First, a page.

The passing of Seamus, aged 79, of Manor Lawn in the City, who is survived by his loving wife Betty, daughters Aine and Miriam, brother Noel, grandchildren and extended family, closes a chapter of unparalleled devotion to Cumann Luthchleas Gael over almost six decades.
When he stepped down in December 2007, Seamus was the longest-serving county secretary in the country; his 37-year stint surpassing by four years the previous record set by his immediate predecessor, the late Declan Goode, Dungarvan.
Though Mount Sion to the core (after starting his hurling life with the Erins Own club) his love of Gaelic Games was inherited from his late father and nurtured by the Christian Brothers.
When appointed to the position of Rúnaí in January 1971 he’d already spent a decade in the same role at Eastern Divisional Board level, and 10 years before that as City Juvenile Board secretary.
In discharging that initial task, Seamus was one of the driving forces behind the hugely successful Sraith na Cathrach (City Street League) competition back in the 1950s and ’60s. In his early days he was also on the Walsh Park Committee, for a time as secretary, and was the very first secretary of the old and much lamented factory league.
GAA President Nickey Brennan led the tributes to “a great Gael”, saying Seamus’s sterling service over so many years, which included his sitting on a number of national committees, was “remarkable and invaluable.”
He extended his condolences to the Grant family, as of course did Waterford County Chairman Pat Flynn, who said Seamus had had made an estimable contribution to the GAA in Waterford. “His commitment and loyalty to the association was total. He will be greatly missed by all of us.”
Mayor of Waterford Jack Walsh, who’d accorded Seamus a civic reception only last December, before he took ill, said he’d been an exemplary official whose capacity for making a hard job seem easy was respected far and wide.
County Mayor, Cllr Tom Higgins, who came to know Seamus well through his role as team doctor to the Waterford hurlers, said the former secretary had always been a fountain of knowledge and friendship.
In a poignant tribute, Seamus’s lifelong friend, former GAA President Pat Fanning, said Mr Grant’s contribution to the association was incalculable, starting from a young age.
Having played minor hurling for Waterford, Mr Fanning attributed Seamus’s stewardship of the Street Leagues as being largely instrumental in the renaissance of hurling in the city, leading to the county’s golden era.
“He was born into the GAA and lived its ideals,” said Mr Fanning, who as well as being President from 1970 to ’73, served the association himself with loving devotion throughout his life, as a player, administrator, team trainer and enthusiastic supporter of the games, particularly hurling.
“Seamus,” he added, “was a man who gave his life to the GAA, which would have been far poorer without his unselfish service and his leadership qualities”.
It goes without saying that Seamus’s death is keenly felt in these quarters. For, as well as his myriad administrative functions, he was the GAA contributor to The Munster Express for the best part of half-a-century, previewing and covering matches, big and small, the length and breadth of, not just the county and province, but the entire island. He also wrote extensively about all the hot topics of the day, and while always generous in his praise of the GAA’s army of volunteers, who assisted him, he could be candid when the occasion demanded.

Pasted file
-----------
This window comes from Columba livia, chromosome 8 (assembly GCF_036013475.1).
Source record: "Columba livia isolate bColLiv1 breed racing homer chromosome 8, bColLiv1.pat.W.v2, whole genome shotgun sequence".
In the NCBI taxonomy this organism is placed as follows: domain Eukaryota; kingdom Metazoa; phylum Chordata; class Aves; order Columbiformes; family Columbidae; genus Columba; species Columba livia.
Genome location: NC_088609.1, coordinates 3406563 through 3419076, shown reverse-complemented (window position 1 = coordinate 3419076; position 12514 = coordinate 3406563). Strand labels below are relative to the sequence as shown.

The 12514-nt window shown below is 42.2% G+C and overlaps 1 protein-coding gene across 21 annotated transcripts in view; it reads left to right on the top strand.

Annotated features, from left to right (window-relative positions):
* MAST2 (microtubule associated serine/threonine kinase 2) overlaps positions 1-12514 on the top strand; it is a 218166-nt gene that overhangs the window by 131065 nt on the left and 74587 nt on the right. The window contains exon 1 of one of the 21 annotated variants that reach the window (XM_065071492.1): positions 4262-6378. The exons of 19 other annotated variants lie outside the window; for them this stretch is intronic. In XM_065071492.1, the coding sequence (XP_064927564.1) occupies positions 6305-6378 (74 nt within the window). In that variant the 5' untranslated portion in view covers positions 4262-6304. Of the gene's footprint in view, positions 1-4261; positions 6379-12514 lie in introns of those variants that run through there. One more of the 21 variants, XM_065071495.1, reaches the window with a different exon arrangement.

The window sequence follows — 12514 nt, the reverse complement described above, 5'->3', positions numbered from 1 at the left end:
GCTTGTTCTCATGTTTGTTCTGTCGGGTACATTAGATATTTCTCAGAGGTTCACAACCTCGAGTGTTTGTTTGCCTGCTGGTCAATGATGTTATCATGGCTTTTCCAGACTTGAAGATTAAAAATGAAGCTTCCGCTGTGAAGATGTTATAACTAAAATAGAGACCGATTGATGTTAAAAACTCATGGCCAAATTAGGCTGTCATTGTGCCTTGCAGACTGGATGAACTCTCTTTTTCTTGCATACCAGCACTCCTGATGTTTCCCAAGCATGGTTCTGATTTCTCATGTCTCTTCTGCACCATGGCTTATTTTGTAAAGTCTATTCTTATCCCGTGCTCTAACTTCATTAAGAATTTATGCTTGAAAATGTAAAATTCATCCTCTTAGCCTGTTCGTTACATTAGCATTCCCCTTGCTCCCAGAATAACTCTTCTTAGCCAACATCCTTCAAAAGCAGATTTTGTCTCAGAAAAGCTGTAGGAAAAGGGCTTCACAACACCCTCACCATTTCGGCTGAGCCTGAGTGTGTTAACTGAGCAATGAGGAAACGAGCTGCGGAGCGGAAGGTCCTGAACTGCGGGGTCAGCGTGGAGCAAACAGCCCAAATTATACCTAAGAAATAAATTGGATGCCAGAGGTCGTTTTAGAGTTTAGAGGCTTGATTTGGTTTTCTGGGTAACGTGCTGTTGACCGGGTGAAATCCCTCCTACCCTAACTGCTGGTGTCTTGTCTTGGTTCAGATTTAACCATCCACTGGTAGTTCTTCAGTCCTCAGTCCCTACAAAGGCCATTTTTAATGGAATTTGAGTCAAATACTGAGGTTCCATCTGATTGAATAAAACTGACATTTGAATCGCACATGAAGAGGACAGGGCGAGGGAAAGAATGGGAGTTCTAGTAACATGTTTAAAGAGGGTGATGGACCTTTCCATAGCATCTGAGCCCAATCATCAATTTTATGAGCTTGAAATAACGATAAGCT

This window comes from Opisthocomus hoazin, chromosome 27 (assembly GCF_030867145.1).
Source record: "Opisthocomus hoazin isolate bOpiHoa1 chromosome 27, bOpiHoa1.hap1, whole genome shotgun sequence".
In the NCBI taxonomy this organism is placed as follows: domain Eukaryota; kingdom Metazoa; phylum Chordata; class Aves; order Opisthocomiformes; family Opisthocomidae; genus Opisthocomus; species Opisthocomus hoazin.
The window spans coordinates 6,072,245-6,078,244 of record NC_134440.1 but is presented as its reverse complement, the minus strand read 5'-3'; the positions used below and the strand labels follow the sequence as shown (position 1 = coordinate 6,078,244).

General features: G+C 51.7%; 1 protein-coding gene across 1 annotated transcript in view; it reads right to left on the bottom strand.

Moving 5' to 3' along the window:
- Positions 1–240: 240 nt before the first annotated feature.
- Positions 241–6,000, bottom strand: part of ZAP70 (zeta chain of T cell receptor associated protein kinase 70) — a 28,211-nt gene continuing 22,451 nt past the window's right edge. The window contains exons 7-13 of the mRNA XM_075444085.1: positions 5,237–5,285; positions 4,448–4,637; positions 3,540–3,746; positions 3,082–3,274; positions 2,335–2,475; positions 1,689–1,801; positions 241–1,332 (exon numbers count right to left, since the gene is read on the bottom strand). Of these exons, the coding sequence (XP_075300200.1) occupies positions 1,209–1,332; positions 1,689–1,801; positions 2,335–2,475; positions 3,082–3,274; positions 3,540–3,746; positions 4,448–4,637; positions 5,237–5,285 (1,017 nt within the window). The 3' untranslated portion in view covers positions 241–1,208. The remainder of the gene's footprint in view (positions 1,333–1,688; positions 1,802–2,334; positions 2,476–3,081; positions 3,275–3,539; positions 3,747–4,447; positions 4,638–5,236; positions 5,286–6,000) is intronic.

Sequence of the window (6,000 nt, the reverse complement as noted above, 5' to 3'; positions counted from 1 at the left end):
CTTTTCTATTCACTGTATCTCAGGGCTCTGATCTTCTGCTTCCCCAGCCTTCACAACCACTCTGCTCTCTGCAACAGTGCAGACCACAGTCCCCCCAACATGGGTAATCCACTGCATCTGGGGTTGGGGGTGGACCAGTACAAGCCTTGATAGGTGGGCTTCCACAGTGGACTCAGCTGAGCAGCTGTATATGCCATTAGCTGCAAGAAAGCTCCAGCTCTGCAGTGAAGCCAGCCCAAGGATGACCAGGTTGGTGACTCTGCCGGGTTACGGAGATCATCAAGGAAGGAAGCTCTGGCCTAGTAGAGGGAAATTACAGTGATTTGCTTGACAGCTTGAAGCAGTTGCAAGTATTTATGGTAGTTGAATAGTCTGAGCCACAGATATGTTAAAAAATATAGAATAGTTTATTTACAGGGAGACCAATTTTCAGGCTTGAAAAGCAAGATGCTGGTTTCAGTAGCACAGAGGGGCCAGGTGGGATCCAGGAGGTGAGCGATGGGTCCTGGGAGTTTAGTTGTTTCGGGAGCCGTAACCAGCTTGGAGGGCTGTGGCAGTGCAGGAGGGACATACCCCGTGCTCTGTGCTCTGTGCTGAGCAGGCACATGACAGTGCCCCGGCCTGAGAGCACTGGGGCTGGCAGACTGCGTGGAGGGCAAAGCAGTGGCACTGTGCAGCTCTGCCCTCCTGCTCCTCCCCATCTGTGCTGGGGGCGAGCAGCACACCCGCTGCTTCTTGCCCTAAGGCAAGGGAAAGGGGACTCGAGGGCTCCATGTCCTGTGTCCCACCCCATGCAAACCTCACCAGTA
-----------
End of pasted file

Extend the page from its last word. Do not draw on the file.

Having been a key mover behind the appointments of Gerald and Justin McCarthy, the deceased took great delight in Waterford’s emergence over the past decade – not just the Munster and National League titles, but the breakthrough at Tony Forristal and Colleges level too. He always had a soft spot for the county’s footballers as well, never neglecting their cause in favour of their more illustrious hurling brethren.
His encyclopaedic knowledge of Gaelic games and its personalities was fostered through mutually-beneficial links with almost every club in the city and county, plus many more besides. The Munster Council honoured him with an award for distinguished service in administration in 2003. Two years later he received a President’s award from then Uachtarán Cumann Luthchleas Gael, Sean Kelly.
Fondly recalling Waterford’s All-Ireland successes of 1948 and ’59, in the last of his famously comprehensive reports to convention in December 2007, he predicted: “While the Holy Grail still remains a burning ambition, it is my firm conviction, that it also will be attained sooner rather than later.”
As Seamus stepped down as secretary that night in Dungarvan to a standing ovation, the aforementioned Pat Flynn paid a glowing tribute to a man who had given a lifetime of service to the GAA.
“Seamus had a deep-rooted love of the games and the Association and had been a guiding influence in the Déise for each and every one of those years in office. He was always available to help with issues regarding the association and his advice was sought not only here but further afield. This county owes a deep debt of gratitude and appreciation to Seamus Mac Grainne.”
In all he spent 57 uninterrupted years inextricably linked to the Association, whose work – which he combined with his job in the Dept of Post & Telegraphs, and his burning passion for Bridge – he always regarded as a labour of love.
During that remarkable span of time he formed great friendships, as will be measured, no doubt, by the huge congregation – numbering several former county chairman and countless other high-ranking GAA officials (including the current President), managers and players, past and present – that will attend Seamus’s funeral.
Removal of his remains will take Wednesday at 8pm from Thompsons Funeral Home, Barrack Street, to St Pauls Church, with burial after 12 noon Requiem Mass on Thursday in Butlerstown Cemetery.